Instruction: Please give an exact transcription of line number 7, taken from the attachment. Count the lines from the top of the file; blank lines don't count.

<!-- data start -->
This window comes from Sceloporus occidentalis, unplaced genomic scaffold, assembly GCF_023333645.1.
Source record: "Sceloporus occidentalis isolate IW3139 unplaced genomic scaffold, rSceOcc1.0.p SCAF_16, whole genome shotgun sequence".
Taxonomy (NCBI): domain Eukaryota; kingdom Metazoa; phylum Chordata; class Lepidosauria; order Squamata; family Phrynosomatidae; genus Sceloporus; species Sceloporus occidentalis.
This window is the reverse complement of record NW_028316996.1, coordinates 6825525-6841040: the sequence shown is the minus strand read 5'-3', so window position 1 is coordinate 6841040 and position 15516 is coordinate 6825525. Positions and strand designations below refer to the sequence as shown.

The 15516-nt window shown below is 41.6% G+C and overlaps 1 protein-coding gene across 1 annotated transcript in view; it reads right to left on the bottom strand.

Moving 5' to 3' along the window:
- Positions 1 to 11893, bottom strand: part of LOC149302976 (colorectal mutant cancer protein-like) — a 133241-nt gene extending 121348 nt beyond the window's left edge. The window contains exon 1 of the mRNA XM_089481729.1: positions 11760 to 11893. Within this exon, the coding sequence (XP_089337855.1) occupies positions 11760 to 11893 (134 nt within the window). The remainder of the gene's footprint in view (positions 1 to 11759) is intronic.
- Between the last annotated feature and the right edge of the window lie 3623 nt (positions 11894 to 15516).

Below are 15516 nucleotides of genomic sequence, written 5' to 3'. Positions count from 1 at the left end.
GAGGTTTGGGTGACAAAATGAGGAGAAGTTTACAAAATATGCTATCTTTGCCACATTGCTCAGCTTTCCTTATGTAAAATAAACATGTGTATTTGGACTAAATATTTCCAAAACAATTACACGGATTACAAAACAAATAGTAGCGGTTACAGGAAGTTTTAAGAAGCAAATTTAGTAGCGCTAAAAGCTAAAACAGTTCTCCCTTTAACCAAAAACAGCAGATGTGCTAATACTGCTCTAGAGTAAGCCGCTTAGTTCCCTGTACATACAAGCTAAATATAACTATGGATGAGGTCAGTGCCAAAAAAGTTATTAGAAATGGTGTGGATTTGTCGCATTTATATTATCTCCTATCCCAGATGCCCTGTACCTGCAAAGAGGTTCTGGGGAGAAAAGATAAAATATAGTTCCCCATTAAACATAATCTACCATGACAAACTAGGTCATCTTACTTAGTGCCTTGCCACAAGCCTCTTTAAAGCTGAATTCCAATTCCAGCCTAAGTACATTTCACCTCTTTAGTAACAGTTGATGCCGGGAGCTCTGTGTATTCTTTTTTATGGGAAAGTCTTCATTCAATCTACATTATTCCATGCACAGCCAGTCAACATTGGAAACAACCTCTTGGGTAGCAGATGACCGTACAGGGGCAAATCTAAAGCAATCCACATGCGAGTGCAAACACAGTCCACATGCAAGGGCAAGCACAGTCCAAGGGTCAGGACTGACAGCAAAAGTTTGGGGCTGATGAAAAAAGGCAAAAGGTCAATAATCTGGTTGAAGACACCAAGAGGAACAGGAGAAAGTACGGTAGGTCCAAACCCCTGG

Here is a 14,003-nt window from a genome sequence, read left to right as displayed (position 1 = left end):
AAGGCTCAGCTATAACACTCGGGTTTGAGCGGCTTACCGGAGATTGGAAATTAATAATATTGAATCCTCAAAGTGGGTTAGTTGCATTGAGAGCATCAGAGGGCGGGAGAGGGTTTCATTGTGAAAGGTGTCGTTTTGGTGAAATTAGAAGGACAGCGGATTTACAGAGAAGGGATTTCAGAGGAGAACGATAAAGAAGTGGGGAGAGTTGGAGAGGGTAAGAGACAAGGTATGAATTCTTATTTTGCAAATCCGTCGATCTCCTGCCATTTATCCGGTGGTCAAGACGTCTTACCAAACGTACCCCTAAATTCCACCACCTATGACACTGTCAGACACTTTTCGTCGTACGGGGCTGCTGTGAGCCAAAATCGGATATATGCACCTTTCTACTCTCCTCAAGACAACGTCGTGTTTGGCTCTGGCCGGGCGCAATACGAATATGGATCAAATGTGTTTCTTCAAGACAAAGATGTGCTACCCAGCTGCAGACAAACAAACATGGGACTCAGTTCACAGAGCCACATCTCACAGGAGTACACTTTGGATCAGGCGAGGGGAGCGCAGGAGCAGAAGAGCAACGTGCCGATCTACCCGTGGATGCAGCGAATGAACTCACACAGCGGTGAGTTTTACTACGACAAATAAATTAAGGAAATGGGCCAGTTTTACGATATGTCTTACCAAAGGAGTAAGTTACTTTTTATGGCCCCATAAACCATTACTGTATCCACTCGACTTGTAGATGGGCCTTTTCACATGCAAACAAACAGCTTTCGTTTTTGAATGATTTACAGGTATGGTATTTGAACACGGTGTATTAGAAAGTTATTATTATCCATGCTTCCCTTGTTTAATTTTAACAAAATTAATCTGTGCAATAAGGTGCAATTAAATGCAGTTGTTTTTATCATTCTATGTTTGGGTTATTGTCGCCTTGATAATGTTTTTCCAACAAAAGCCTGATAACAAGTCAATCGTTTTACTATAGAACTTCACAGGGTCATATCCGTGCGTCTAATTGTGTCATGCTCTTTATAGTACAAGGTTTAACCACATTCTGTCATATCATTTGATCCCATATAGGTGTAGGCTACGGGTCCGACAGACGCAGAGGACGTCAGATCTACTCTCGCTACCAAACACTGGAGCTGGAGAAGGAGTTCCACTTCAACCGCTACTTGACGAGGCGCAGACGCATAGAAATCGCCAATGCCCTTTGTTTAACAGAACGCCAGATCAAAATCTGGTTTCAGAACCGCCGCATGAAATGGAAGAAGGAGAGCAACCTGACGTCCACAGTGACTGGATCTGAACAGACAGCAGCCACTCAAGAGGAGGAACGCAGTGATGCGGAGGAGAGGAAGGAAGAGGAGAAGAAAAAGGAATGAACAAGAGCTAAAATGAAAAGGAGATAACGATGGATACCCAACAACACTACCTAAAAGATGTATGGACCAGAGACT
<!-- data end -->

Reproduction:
- Positions 1 to 11893, bottom strand: part of LOC149302976 (colorectal mutant cancer protein-like) — a 133241-nt gene extending 121348 nt beyond the window's left edge. The window contains exon 1 of the mRNA XM_089481729.1: positions 11760 to 11893. Within this exon, the coding sequence (XP_089337855.1) occupies positions 11760 to 11893 (134 nt within the window). The remainder of the gene's footprint in view (positions 1 to 11759) is intronic.